Searching over 5,500,000 cases.


searching
Buy This Entire Record For $7.95

Download the entire decision to receive the complete text, official citation,
docket number, dissents and concurrences, and footnotes for this case.

Learn more about what you receive with purchase of this case.

Huntington Ingalls Inc. v. Ministry of Defense of Bolivarian Republic of Venezuela

United States District Court, District of Columbia

June 13, 2019

HUNTINGTON INGALLS INCORPORATED, Petitioner,
v.
MINISTRY OF DEFENSE OF THE BOLIVARIAN REPUBLIC OF VENEZUELA, Respondent.

          MEMORANDUM OPINION

          KETANJI BROWN JACKSON UNITED STATES DISTRICT JUDGE.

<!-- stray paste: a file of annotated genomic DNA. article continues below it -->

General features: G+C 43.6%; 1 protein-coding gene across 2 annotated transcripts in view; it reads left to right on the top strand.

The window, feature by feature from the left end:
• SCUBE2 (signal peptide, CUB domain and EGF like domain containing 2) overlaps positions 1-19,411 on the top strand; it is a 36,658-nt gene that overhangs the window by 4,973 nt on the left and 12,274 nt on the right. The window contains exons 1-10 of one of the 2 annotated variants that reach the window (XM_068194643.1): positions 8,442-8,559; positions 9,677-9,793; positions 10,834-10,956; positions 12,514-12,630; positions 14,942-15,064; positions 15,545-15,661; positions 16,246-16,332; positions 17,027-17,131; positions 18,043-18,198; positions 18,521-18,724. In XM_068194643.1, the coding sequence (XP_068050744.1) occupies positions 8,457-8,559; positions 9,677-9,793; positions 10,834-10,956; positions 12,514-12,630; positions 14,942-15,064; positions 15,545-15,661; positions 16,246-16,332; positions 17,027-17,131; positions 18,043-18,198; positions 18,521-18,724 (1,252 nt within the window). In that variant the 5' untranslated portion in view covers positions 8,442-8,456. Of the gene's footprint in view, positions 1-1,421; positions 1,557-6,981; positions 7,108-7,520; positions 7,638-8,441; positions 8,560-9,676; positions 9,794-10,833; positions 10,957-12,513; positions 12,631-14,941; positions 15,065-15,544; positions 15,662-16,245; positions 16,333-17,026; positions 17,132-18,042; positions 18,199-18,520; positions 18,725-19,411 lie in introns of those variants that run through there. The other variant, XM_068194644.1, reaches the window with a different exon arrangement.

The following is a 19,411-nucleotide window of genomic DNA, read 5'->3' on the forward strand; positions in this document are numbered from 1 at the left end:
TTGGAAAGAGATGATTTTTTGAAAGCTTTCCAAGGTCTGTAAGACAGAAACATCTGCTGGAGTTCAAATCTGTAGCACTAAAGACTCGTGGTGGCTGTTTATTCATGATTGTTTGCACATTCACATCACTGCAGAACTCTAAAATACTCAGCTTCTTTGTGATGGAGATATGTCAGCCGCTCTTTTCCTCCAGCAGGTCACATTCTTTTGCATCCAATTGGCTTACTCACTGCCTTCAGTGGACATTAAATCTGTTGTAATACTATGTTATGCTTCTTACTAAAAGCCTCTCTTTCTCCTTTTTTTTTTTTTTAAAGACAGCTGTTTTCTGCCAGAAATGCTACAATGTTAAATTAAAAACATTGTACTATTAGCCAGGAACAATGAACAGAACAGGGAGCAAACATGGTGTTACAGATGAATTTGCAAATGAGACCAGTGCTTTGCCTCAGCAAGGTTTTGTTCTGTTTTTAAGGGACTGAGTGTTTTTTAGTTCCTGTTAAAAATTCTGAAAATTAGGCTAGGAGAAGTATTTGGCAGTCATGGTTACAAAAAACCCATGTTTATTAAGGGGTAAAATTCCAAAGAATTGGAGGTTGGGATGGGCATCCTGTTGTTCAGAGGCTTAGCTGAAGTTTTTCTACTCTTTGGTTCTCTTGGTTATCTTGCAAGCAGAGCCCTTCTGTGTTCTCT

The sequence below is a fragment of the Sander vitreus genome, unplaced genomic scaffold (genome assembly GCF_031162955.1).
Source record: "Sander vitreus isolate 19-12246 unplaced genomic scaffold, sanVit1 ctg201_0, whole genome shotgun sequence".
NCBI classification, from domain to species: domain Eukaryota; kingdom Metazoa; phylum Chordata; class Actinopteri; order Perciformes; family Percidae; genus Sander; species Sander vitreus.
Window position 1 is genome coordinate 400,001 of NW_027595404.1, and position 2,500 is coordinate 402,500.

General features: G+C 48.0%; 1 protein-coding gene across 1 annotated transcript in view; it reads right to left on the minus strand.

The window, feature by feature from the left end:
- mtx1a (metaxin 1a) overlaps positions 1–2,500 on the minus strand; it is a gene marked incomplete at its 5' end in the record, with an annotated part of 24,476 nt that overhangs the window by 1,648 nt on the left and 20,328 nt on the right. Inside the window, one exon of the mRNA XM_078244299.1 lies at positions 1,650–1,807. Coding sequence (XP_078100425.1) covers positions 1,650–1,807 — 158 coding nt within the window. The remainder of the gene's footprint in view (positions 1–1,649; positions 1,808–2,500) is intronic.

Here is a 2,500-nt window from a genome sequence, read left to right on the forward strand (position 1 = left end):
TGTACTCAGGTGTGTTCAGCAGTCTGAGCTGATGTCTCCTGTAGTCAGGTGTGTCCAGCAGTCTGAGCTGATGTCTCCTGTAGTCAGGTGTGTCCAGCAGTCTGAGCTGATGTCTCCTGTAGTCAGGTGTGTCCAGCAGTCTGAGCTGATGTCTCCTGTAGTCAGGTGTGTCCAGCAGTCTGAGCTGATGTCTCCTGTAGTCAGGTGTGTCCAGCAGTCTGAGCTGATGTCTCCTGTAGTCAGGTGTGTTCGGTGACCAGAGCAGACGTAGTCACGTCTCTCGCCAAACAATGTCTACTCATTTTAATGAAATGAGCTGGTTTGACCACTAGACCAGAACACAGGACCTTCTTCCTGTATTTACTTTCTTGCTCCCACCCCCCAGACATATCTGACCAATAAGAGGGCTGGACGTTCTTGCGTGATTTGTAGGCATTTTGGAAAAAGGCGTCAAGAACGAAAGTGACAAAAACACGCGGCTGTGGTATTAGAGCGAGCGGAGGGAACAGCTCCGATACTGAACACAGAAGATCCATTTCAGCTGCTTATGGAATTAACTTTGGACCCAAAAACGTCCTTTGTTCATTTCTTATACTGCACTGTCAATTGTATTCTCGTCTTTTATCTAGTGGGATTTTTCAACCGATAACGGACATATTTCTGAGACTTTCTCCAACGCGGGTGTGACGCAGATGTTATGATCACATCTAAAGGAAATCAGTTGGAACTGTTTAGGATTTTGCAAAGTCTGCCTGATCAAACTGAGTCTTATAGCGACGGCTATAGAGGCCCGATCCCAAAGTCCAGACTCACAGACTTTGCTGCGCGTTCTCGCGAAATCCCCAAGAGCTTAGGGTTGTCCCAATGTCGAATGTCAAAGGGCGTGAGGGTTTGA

Petitioner Huntington Ingalls Incorporated has filed a petition asking this Court to recognize and enforce an arbitration award that an arbitral tribunal issued on February 19, 2018, in Huntington Ingalls's favor. (See Pet., ECF No. 1, ¶¶ 22-23; see also Pet'r's Opp'n to Resp.'s Mot. to Dismiss (“Pet'r's Opp'n”), ECF No. 22, at 8 (explaining that Huntington Ingalls seeks “recognition and enforcement of” an arbitration award).)[1] But the undisputed genesis of the arbitration award at issue is a lawsuit that a predecessor in interest to Huntington Ingalls instituted in the United States District Court for the Southern District of Mississippi in 2002. (See Pet. ¶ 10 & n.3.) And in 2010, when the Southern District of Mississippi compelled the arbitration proceedings that eventually gave rise to the instant enforcement action, that court specifically confirmed its intention to “retain jurisdiction in order to bring this matter to conclusion after arbitration.” Northrop Grumman Ship Sys., Inc. v. Ministry of Def. of Republic of Venez., No. 1:02cv785, 2010 WL 5058645, at *5 (S.D.Miss. Dec. 4, 2010); (see also Pet. ¶¶ 16-20).